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Chapter 05final
Chapter 05final
Chapter 05final
Chapter 05final
Chapter 05final
Chapter 05final
Chapter 05final
Chapter 05final
Chapter 05final
Chapter 05final
Chapter 05final
Chapter 05final
Chapter 05final
Chapter 05final
Chapter 05final
Chapter 05final
Chapter 05final
Chapter 05final
Chapter 05final
Chapter 05final
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Chapter 05final

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  • 1. Activity-Based Costing and Activity-Based Management
  • 2. Background <ul><li>Recall that Factory Overhead is applied to production in a rational systematic manner, using some type of averaging. There are a variety of methods to accomplish this goal. </li></ul><ul><li>These methods often involve tradeoffs between simplicity and realism </li></ul><ul><li>Simple Methods Complex Methods </li></ul><ul><li>Unrealistic Realistic </li></ul>
  • 3. Broad Averaging <ul><li>Historically, firms produced a limited variety of goods while their indirect costs were relatively small. </li></ul><ul><li>Allocating overhead costs was simple: use broad averages to allocate costs uniformly regardless of how they are actually incurred </li></ul><ul><ul><li>Peanut-butter Costing </li></ul></ul><ul><li>The end-result: overcosting & undercosting </li></ul>
  • 4. Over & Undercosting <ul><li>Overcosting – a product consumes a low level of resources but is allocated high costs per unit </li></ul><ul><li>Undercosting – a product consumes a high level of resources but is allocated low costs per unit </li></ul>
  • 5. Cross-subsidization <ul><li>The results of overcosting one product and undercosting another. </li></ul><ul><li>The overcosted product absorbs too much cost, making it seem less profitable than it really is </li></ul><ul><li>The undercosted product is left with too little cost, making it seem more profitable than it really is </li></ul>
  • 6. An Example: Plastim
  • 7. Plastim & Simple Costing
  • 8. Plastim and ABC Illustrated
  • 9. Plastim and ABC Rate Calculation
  • 10. Plastim and ABC Product Costs
  • 11. Plastim: Simple & ABC Compared
  • 12. Conclusions <ul><li>Each method is mathematically correct </li></ul><ul><li>Each method is acceptable </li></ul><ul><li>Each method yields a different cost figure, which will lead to different Gross Margin calculations </li></ul><ul><li>Only Overhead is involved. Total Costs for the entire firm remain the same – they are just allocated to different cost objects within the firm </li></ul><ul><li>Selection of the appropriate method and drivers should be based on experience, industry practices, as well as a cost-benefit analysis of each option under consideration </li></ul>
  • 13. A Cautionary Tale <ul><li>A number of critical decisions can be made using this information; </li></ul><ul><ul><li>Should one product be “pushed” over another? </li></ul></ul><ul><ul><li>Should one product be dropped? </li></ul></ul><ul><li>Accounting for overhead costs is an imprecise science. Accordingly, best efforts should be put forward to arrive at a cost that is fair and reasonable. </li></ul>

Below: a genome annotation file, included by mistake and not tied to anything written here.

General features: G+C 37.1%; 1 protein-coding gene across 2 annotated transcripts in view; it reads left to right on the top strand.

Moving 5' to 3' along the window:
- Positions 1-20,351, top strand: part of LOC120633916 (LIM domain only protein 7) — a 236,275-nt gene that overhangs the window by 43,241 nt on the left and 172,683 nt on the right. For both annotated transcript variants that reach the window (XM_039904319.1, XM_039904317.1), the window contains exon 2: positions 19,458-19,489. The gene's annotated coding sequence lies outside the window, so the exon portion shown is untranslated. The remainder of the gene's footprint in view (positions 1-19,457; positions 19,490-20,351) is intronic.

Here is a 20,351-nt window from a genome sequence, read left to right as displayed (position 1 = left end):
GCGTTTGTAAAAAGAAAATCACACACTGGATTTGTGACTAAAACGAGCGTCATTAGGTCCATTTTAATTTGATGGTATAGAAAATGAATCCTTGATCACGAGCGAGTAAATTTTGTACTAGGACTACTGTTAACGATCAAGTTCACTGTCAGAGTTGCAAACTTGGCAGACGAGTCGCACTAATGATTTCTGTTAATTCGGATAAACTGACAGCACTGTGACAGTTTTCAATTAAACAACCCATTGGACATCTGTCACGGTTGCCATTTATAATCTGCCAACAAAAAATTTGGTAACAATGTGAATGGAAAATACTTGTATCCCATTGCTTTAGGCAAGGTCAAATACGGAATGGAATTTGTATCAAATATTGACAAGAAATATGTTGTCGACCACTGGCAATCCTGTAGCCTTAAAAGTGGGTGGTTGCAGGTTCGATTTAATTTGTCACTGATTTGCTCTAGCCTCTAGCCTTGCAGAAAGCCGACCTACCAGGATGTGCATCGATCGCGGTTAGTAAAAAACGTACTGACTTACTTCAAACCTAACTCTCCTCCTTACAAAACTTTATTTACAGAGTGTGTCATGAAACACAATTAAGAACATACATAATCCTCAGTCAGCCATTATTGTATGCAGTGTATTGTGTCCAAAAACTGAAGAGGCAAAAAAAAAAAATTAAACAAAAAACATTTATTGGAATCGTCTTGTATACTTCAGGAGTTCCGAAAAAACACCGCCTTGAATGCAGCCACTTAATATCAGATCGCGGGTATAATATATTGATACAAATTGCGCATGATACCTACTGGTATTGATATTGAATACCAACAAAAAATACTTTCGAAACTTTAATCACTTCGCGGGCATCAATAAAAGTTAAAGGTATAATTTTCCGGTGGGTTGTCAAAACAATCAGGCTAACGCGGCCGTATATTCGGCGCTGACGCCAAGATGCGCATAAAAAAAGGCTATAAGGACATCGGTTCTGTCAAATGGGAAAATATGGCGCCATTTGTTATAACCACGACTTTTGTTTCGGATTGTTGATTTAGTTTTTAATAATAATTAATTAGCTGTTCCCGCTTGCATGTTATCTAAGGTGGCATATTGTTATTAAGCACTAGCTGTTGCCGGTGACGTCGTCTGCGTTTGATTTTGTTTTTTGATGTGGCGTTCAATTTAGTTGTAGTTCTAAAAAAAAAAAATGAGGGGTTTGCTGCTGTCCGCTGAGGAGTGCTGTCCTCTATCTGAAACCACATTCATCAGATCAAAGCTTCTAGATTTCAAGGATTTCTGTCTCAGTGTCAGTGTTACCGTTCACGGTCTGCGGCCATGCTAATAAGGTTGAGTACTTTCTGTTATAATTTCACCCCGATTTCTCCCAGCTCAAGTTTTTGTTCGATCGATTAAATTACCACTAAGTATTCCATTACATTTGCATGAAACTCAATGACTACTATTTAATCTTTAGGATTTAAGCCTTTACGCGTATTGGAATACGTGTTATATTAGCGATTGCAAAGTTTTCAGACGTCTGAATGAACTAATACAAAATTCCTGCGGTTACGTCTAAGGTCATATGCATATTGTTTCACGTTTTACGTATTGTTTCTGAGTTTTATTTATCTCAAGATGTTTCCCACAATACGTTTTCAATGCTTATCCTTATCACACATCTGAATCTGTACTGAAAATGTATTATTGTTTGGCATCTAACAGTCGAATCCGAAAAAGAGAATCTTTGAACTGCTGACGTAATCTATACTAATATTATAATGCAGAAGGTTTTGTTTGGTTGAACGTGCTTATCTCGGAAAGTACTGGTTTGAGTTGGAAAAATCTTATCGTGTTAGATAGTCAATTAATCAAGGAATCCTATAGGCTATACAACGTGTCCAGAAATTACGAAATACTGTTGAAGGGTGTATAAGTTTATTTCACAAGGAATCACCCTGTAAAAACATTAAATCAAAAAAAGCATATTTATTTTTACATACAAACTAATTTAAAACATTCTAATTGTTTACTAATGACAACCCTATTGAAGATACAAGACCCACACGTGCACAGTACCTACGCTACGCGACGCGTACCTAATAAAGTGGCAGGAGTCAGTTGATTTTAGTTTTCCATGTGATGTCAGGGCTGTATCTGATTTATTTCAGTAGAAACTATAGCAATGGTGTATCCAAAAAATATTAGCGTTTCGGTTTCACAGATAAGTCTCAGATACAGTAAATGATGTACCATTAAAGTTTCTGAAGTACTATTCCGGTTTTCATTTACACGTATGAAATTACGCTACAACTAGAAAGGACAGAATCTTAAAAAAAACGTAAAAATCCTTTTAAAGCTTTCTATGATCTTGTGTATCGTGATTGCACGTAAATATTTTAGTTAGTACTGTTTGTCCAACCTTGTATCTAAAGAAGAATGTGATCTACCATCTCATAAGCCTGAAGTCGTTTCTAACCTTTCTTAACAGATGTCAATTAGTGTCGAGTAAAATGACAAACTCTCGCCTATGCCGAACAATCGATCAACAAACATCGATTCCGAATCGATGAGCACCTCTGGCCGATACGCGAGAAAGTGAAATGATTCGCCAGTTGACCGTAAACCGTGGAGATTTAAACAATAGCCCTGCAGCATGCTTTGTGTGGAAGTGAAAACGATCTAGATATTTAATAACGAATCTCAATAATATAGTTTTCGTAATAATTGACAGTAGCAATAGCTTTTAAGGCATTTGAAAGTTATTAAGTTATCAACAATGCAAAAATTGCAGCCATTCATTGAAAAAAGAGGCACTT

• 14. Rationale for selecting a more refined costing system <ul><li>Increase in product diversity </li></ul><ul><li>Increase in Indirect Costs </li></ul><ul><li>Advances in information technology </li></ul><ul><li>Competition in foreign markets </li></ul>
  • 15. Cost Hierarchies <ul><li>ABC uses a four-level cost structure to determine how far down the production cycle costs should be pushed: </li></ul><ul><ul><li>Unit-level (output-level) </li></ul></ul><ul><ul><li>Batch-level </li></ul></ul><ul><ul><li>Product-sustaining-level </li></ul></ul><ul><ul><li>Facility-sustaining-level </li></ul></ul>
  • 16. ABC vs. Simple Costing Schemes <ul><li>ABC is generally perceived to produce superior costing figures due to the use of multiple drivers across multiple levels </li></ul><ul><li>ABC is only as good as the drivers selected, and their actual relationship to costs. Poorly chosen drivers will produce inaccurate costs, even with ABC </li></ul>
  • 17. Activity-Based Management <ul><li>A method of management that used ABC as an integral part in critical decision-making situations, including: </li></ul><ul><ul><li>Pricing & product-mix decisions </li></ul></ul><ul><ul><li>Cost reduction & process improvement decisions </li></ul></ul><ul><ul><li>Design decisions </li></ul></ul><ul><ul><li>Planning & managing activities </li></ul></ul>
  • 18. Signals that suggest that ABC implementation could help a firm: <ul><li>Significant overhead costs allocated using one or two cost pools </li></ul><ul><li>Most or all overhead is considered unit-level </li></ul><ul><li>Products that consume different amounts of resources </li></ul><ul><li>Products that a firm should successfully make and sell consistently show small profits </li></ul><ul><li>Operations staff disagreeing with accounting over manufacturing and marketing costs </li></ul>
  • 19. ABC and Service / Merchandising Firms <ul><li>ABC implementation is widespread in a variety of applications outside manufacturing, including: </li></ul><ul><ul><li>Health Care </li></ul></ul><ul><ul><li>Banking </li></ul></ul><ul><ul><li>Telecommunications </li></ul></ul><ul><ul><li>Retailing </li></ul></ul><ul><ul><li>Transportation </li></ul></ul>
  • 20.  

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